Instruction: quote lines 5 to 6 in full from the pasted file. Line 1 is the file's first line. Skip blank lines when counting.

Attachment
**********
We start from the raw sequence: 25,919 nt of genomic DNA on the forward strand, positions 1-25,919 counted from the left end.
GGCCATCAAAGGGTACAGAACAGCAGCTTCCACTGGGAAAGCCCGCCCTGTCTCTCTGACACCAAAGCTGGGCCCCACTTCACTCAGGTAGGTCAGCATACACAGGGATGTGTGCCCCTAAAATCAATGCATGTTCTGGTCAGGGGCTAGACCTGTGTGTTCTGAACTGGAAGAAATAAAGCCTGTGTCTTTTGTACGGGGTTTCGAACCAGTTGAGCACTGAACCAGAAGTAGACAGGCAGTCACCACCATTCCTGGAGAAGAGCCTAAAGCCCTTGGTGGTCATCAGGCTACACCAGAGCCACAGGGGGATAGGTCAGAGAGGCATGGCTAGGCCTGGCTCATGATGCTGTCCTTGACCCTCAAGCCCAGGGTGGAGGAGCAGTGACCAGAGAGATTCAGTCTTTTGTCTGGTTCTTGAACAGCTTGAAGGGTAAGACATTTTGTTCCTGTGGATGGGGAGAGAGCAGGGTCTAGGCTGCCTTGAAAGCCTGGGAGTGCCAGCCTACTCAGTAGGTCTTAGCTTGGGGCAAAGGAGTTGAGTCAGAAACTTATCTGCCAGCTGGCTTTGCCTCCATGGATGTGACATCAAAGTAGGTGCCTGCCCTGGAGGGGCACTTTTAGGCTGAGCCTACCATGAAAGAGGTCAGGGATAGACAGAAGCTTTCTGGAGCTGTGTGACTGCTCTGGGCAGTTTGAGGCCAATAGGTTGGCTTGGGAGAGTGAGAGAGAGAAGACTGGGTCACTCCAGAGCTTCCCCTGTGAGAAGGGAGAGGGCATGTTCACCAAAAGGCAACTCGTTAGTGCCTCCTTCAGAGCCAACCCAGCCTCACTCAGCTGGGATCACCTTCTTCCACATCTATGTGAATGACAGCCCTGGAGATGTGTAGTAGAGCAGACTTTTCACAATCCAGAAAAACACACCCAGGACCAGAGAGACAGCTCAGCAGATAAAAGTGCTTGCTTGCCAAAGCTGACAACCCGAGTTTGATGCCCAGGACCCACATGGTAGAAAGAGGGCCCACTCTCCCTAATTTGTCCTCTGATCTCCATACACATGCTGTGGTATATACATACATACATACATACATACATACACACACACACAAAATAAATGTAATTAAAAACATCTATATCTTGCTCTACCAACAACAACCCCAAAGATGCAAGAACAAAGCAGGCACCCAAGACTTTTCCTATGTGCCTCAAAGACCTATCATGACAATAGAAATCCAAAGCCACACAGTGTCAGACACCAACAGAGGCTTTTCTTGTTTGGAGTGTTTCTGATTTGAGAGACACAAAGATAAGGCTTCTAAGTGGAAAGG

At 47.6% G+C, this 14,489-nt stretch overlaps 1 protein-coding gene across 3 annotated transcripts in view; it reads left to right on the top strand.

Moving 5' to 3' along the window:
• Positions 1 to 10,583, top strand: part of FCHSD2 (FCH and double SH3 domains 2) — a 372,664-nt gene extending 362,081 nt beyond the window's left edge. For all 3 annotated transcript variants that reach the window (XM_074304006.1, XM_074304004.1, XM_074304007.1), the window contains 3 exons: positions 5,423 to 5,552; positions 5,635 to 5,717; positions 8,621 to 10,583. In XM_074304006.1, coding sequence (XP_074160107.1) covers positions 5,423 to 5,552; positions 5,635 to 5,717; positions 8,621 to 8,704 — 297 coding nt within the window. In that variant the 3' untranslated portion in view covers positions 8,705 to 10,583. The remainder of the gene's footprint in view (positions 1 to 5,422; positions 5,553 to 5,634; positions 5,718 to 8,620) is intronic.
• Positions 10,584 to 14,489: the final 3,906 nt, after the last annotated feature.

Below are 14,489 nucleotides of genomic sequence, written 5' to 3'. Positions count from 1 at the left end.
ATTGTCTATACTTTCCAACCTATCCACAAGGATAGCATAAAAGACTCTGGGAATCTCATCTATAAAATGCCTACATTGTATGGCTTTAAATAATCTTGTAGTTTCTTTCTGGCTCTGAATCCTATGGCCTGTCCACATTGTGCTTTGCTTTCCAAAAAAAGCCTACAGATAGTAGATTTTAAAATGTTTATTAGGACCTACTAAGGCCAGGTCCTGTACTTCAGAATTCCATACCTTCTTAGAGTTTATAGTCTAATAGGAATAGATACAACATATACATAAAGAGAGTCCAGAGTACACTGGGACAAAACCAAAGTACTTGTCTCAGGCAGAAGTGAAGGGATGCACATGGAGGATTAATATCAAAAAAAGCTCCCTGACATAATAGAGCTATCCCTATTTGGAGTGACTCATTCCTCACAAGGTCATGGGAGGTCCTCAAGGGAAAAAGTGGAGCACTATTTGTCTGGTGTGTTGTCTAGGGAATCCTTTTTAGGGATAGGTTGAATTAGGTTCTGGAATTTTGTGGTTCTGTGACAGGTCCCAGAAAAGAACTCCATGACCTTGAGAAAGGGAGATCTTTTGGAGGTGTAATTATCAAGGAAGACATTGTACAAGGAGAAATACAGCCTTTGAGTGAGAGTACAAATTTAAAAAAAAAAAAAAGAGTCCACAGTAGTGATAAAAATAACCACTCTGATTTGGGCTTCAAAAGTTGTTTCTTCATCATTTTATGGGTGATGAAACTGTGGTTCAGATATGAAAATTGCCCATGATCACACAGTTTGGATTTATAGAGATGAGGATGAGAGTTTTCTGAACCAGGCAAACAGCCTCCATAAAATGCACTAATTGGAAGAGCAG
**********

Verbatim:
• Positions 1 to 10,583, top strand: part of FCHSD2 (FCH and double SH3 domains 2) — a 372,664-nt gene extending 362,081 nt beyond the window's left edge. For all 3 annotated transcript variants that reach the window (XM_074304006.1, XM_074304004.1, XM_074304007.1), the window contains 3 exons: positions 5,423 to 5,552; positions 5,635 to 5,717; positions 8,621 to 10,583. In XM_074304006.1, coding sequence (XP_074160107.1) covers positions 5,423 to 5,552; positions 5,635 to 5,717; positions 8,621 to 8,704 — 297 coding nt within the window. In that variant the 3' untranslated portion in view covers positions 8,705 to 10,583. The remainder of the gene's footprint in view (positions 1 to 5,422; positions 5,553 to 5,634; positions 5,718 to 8,620) is intronic.
• Positions 10,584 to 14,489: the final 3,906 nt, after the last annotated feature.